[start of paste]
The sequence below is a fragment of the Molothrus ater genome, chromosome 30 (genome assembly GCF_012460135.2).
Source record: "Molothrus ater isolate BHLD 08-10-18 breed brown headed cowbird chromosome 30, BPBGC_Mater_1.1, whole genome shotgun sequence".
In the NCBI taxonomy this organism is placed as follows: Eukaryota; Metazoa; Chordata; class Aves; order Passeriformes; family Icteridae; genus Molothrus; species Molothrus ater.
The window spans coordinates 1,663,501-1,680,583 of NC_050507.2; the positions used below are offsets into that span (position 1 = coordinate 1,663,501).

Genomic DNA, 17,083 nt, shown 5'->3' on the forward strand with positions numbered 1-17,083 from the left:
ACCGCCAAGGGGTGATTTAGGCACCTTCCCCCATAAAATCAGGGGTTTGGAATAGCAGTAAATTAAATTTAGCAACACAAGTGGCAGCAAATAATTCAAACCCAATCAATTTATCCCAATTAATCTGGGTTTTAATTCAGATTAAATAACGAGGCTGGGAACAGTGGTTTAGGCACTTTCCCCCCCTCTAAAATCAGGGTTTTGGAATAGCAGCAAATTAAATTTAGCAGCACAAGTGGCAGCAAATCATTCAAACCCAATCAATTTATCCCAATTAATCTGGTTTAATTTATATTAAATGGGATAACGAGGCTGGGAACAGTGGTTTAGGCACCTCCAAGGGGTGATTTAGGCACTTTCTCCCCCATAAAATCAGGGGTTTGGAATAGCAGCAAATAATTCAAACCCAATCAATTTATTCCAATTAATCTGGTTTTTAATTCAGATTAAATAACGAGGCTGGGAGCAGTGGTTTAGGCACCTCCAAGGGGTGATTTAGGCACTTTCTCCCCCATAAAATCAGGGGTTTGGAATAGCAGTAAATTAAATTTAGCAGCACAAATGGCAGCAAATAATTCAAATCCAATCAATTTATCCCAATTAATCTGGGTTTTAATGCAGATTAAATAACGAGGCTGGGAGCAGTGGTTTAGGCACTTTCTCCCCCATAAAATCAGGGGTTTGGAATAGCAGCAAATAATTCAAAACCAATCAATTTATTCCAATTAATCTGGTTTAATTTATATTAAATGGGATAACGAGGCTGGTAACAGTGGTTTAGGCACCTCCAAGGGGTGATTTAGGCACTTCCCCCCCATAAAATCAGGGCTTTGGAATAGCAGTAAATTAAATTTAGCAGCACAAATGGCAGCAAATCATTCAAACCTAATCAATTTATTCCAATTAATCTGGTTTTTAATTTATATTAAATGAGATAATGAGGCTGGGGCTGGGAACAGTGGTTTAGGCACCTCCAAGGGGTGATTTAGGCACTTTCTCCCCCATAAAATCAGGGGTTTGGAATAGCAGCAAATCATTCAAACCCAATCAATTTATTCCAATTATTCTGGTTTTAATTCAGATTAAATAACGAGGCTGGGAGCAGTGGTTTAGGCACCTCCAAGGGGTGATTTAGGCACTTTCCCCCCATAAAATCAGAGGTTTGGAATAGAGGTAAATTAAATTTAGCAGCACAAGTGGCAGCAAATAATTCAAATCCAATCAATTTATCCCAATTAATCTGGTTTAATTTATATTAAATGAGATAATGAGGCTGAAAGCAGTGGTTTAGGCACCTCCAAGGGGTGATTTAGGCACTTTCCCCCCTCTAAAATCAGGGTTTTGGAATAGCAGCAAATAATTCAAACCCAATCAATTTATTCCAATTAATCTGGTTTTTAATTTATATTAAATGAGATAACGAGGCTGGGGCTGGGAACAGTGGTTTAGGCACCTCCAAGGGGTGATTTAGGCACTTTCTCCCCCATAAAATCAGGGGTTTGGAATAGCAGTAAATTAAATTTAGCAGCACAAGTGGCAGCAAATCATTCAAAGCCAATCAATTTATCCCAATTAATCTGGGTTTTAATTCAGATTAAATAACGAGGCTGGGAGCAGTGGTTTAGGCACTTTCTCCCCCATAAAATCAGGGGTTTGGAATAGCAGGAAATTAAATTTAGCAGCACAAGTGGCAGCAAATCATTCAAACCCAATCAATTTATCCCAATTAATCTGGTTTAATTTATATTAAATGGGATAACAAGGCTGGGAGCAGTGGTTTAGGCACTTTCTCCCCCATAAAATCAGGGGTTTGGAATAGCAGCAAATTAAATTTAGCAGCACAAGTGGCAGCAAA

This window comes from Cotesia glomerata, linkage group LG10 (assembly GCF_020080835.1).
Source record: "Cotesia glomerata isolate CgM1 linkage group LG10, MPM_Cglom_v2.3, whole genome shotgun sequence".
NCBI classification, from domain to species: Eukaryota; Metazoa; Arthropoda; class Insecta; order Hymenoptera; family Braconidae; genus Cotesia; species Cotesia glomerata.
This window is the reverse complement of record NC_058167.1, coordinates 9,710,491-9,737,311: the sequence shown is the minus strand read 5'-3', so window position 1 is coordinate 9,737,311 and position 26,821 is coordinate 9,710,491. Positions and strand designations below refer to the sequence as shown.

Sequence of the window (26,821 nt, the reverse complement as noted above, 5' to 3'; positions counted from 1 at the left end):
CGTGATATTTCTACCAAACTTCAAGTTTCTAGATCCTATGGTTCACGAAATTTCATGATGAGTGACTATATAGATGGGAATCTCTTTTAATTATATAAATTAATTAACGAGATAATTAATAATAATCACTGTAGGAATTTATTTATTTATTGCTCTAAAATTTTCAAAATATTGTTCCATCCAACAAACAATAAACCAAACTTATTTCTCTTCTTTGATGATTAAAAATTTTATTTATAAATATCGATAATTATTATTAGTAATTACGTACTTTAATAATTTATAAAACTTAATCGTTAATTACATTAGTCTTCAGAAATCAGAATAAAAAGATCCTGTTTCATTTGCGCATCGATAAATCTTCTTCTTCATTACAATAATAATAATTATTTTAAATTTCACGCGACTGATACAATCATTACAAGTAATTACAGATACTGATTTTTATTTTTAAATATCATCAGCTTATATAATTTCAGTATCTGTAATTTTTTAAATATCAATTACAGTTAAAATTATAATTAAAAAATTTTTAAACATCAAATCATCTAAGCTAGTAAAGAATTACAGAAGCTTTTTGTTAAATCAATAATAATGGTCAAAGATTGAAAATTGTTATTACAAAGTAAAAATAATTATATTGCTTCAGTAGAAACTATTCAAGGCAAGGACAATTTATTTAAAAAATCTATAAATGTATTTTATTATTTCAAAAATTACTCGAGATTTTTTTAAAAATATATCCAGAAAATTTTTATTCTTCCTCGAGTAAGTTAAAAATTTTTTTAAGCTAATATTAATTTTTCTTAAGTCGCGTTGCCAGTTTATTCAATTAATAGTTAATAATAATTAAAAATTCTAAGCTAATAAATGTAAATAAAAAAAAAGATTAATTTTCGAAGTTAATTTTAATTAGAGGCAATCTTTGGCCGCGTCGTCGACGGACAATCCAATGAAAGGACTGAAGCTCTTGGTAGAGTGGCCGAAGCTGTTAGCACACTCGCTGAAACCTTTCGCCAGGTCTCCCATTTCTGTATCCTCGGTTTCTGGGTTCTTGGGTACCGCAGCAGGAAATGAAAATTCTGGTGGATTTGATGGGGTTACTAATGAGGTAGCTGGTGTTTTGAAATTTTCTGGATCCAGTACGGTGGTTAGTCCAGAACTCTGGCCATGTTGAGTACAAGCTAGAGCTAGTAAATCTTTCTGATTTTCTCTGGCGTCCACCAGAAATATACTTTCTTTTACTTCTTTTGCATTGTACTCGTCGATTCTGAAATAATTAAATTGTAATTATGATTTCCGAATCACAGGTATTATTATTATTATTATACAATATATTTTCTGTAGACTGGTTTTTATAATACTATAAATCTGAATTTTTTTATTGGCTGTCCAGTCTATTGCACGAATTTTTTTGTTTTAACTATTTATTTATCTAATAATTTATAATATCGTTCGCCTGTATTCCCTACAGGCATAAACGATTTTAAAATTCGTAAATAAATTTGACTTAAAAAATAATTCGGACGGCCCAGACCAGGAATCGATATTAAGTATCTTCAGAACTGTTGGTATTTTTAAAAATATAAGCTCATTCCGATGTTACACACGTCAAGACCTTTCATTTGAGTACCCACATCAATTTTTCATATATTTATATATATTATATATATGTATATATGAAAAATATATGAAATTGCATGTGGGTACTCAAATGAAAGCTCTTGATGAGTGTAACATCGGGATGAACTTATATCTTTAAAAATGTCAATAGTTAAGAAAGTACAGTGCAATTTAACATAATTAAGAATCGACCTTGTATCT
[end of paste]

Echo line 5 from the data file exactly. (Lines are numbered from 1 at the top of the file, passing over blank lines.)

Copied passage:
Genomic DNA, 17,083 nt, shown 5'->3' on the forward strand with positions numbered 1-17,083 from the left: